Kelly Jamieson
 One Wicked Night

There are so many people I have to thank for helping with this book: my wonderful critique partner Nara Malone for her valuable feedback; all of the Nine Naughty Novelists for their incredible friendship, support and encouragement through challenging times, in particular, PG Forte and Erin Nicholas who read this manuscript and also gave feedback; as always my family who support me no matter what; and most especially goddess editor Sue-Ellen Gower—thank you from the bottom of my heart for your support and input! I’m so glad we’re working together again, Suz!

Chapter One

The last time Kaelin Daume had seen Tyler Wirth and Nick Kernsted, they’d been naked, and they’d had a naked girl tied to a chair.

The memory of that had been seared into Kaelin’s brain, haunting her more times than she wanted to admit. In fact, every time she had sex she thought about it. Which could be one reason her sex life wasn’t all that great.

She swallowed hard as she tugged the plastic garment bag down over the bridesmaid dress in her bedroom. Now that she was about to see Tyler and Nick again, nerves jumped in her stomach. She took a breath. She had no choice. She had to do this. She picked up the dress and her purse, slid her feet into a pair of sandals and headed for her back door.

She passed the living room where Taz lay on the couch, nose between his palms, giving her the sad puppy dog eyes he did every time she went out. “I won’t be late,” she said to him as if he understood. “You’ll be fine.”

He didn’t lift his nose, but when she backed her car out of the short driveway, his little black-and-white face appeared in the window from his perch on the back of the couch, his favorite place to sit and watch the world go by. The way he watched her leave, head tilted sadly to one side, tugged at her heart, as always. She was way too softhearted about him. “I wish I was staying home with you,” she muttered, even though she was in the car and this time there was no hope of Taz hearing, let alone understanding.

Margot Wirth sat in front of the computer in her office. Or what they called her office. Not that she’d ever had any business to conduct there, other than household business such as paying bills and online shopping. She rolled her chair in closer and clicked on her email program. Yes. There was a message from him.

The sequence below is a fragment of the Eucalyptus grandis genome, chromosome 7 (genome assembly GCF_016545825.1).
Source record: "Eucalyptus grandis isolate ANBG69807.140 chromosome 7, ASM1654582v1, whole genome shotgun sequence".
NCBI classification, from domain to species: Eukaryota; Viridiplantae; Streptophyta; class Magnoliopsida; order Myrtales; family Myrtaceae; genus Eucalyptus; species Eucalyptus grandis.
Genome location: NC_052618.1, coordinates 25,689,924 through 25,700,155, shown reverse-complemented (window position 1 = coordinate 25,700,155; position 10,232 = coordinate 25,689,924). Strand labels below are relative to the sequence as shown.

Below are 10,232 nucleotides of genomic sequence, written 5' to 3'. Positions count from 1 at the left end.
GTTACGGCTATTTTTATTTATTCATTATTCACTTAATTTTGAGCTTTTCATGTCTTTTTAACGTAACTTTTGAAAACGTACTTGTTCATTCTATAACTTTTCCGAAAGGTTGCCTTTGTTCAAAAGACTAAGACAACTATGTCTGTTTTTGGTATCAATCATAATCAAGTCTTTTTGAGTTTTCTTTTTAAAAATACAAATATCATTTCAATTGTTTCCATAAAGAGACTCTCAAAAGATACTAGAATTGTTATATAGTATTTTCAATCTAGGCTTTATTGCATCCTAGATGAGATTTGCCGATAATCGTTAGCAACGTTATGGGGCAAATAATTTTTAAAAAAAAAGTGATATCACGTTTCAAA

Warmth spread through her as she read his email, chatty and warm and funny, and she smiled as she started tapping in her reply. Then her husband spoke from behind her.

“What are you doing? People are going to be here any minute.”

She started and quickly minimized the program, then turned to smile at Ken. At sixty he was still attractive, his dark hair now mostly gray and receding just slightly, but still thick. His athletic body had softened a little, but he was still in good shape even though he did little to stay that way. Unlike she, who worked out every other day, played tennis and golf in the summer and ran on the indoor track at the gym in the winter. And she was ten years younger than he.

“I know,” she said. “Just had one more little thing to do for the dinner tomorrow night.” Their daughter’s wedding had been a welcome diversion in her mind-numbing life of shopping, decorating, golf and gossip at the Mapleglen Country Club.

“I thought Tyler would be here by now.”

“Should be any time now. They’re driving down from Chicago.”

Nerves fluttered in her stomach. They hadn’t seen their son for nearly ten years, after that horrific incident with the Brown family. But Avery had insisted that her little brother be there for her wedding and had somehow convinced him to come home. And had also convinced her father Tyler should be there.

Margot longed to see both her children with a deep, aching yearning, especially Tyler. She’d never been able to get over losing him like that, had never told her husband about her efforts to keep track of him, to make sure he was okay, to know how he was doing. She knew her hopes for this wedding were silly and unreasonable, but god, would they ever have another chance to rebuild their family? For her to see her two children together, as adults, to see her daughter begin her married life, to see the man Tyler had become. In some ways she was nervous, terrified that he was not going to live up to her husband’s impossible expectations. Because she’d come to realize that her own impossible expectations were just that…impossible. On the other hand, she knew enough about Tyler that she was also filled with excited anticipation and maternal pride.

“God, I’ll be glad when this wedding is over,” Ken said.

She pressed her lips together. When this was over… She closed her eyes. When this was over her life would go back to normal. And she wasn’t sure if she could stand it.